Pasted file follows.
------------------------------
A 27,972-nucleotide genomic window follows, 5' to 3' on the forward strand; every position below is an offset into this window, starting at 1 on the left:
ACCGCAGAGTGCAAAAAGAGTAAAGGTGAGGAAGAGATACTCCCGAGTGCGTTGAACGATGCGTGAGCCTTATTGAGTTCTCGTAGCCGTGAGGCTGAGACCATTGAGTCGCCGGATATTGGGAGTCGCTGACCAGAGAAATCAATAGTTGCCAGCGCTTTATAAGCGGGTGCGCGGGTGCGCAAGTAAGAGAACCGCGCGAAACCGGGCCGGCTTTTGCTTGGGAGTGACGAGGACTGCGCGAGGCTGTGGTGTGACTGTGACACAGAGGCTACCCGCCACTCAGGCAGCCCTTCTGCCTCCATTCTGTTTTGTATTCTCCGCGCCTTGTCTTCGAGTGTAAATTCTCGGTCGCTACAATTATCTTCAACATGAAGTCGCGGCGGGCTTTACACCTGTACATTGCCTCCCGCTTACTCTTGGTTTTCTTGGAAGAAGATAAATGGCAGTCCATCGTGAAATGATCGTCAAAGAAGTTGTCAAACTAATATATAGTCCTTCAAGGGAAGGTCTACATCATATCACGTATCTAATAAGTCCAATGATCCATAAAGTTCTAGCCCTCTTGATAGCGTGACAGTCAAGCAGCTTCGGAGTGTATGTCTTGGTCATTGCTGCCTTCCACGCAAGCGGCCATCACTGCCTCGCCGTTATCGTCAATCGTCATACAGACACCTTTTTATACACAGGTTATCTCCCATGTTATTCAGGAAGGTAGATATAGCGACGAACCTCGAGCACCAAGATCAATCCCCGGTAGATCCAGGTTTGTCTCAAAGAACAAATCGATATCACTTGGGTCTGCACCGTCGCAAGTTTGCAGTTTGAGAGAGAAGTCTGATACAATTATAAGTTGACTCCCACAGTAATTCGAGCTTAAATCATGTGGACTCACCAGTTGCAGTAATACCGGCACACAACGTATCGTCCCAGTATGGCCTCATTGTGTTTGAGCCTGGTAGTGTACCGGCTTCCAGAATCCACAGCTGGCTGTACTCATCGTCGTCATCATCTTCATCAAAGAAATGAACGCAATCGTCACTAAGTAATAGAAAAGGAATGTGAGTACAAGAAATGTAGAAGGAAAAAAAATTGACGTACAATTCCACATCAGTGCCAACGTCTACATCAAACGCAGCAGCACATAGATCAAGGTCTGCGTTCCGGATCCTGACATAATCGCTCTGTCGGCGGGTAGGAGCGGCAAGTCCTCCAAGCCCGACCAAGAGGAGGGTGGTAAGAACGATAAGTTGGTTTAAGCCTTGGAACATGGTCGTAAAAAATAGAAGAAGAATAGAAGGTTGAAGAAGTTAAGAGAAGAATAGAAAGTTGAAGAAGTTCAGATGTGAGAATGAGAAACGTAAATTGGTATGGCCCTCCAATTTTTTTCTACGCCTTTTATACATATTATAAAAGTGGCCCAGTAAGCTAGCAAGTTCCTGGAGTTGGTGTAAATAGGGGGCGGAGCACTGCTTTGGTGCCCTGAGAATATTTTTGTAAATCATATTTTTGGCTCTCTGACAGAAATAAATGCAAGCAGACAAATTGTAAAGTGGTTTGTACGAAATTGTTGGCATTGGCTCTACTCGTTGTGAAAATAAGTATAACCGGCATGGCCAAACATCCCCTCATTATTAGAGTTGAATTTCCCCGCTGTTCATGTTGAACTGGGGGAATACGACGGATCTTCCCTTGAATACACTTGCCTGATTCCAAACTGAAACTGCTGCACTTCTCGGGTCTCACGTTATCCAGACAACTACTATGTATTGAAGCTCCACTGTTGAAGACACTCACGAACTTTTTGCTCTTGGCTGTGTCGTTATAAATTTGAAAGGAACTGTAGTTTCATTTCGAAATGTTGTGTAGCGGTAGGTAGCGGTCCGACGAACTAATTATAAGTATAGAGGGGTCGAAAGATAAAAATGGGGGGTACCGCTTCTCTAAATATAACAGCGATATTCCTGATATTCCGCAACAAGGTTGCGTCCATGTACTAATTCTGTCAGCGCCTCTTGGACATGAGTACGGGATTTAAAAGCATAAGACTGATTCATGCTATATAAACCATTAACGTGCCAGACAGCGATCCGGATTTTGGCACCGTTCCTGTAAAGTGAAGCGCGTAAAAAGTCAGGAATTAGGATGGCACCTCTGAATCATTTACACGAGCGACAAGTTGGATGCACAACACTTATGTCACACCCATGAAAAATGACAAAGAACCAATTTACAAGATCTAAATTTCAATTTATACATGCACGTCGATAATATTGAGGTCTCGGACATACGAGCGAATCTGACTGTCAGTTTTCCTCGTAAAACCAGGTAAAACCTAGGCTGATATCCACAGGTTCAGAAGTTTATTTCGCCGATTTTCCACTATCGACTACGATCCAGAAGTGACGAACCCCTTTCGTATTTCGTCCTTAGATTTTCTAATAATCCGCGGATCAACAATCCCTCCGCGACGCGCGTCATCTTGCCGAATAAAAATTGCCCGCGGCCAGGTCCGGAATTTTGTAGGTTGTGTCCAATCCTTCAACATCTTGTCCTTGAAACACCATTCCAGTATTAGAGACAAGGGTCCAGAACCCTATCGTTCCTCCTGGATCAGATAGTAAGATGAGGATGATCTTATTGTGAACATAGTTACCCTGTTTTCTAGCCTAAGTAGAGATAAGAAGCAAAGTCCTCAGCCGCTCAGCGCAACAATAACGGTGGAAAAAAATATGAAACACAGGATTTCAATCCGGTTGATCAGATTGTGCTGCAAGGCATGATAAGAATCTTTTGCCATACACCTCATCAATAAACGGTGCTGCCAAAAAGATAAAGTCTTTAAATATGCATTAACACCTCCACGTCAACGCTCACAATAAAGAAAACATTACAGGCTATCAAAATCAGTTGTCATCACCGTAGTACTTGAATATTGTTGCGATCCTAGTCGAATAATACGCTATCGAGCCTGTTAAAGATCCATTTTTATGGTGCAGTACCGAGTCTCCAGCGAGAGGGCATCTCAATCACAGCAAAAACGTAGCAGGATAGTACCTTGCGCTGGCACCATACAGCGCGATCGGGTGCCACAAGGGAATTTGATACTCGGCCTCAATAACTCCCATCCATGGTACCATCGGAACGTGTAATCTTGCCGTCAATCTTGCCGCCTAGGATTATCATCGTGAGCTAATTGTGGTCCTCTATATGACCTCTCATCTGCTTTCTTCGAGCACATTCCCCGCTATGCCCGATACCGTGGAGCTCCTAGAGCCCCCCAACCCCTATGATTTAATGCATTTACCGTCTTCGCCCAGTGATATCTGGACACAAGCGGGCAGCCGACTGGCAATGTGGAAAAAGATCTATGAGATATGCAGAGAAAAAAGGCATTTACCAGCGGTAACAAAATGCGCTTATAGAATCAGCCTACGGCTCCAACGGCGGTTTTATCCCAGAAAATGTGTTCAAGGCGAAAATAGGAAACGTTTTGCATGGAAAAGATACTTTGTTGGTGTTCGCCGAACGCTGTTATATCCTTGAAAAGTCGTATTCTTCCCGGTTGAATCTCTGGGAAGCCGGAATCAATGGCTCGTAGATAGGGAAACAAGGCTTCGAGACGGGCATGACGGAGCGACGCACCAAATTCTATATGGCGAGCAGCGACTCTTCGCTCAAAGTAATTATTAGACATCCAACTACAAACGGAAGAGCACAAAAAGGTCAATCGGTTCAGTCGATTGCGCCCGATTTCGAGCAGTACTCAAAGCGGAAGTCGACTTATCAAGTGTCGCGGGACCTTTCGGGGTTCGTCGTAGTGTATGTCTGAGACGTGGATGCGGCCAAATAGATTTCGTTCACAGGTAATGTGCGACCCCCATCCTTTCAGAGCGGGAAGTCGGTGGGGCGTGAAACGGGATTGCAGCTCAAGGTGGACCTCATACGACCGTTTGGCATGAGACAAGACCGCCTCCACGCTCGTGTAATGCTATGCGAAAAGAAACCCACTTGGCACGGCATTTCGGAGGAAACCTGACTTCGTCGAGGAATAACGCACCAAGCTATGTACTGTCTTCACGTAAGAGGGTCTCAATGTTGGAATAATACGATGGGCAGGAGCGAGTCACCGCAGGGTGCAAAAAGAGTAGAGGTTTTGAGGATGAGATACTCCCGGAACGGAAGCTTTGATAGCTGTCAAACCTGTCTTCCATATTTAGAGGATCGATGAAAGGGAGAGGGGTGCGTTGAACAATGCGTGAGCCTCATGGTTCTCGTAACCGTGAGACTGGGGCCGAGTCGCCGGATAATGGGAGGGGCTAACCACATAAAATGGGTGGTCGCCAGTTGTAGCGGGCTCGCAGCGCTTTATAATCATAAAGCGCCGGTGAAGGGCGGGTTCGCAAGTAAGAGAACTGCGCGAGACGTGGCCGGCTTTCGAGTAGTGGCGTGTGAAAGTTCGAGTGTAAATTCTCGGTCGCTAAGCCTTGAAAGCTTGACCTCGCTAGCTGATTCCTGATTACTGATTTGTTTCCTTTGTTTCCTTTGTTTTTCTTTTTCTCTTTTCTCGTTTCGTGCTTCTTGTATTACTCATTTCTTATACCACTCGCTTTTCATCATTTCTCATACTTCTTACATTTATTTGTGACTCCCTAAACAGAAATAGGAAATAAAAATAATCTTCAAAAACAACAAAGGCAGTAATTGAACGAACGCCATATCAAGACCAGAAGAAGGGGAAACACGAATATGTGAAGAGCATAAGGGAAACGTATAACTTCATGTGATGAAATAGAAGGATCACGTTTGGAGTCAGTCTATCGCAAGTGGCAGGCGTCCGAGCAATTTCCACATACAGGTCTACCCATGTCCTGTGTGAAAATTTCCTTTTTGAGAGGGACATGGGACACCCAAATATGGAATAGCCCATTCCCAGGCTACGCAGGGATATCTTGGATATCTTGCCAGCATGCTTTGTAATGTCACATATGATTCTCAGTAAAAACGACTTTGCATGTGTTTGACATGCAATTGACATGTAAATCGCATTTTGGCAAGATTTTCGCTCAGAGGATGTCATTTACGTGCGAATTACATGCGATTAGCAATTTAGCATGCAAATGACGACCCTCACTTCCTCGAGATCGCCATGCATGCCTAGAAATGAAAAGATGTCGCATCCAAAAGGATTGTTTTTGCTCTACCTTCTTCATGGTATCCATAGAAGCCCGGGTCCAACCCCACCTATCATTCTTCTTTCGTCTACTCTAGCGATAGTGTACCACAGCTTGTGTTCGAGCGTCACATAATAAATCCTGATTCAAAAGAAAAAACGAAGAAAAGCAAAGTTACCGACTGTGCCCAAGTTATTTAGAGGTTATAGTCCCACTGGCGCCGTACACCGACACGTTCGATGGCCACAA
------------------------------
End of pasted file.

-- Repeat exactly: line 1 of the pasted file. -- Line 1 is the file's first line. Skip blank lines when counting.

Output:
A 27,972-nucleotide genomic window follows, 5' to 3' on the forward strand; every position below is an offset into this window, starting at 1 on the left: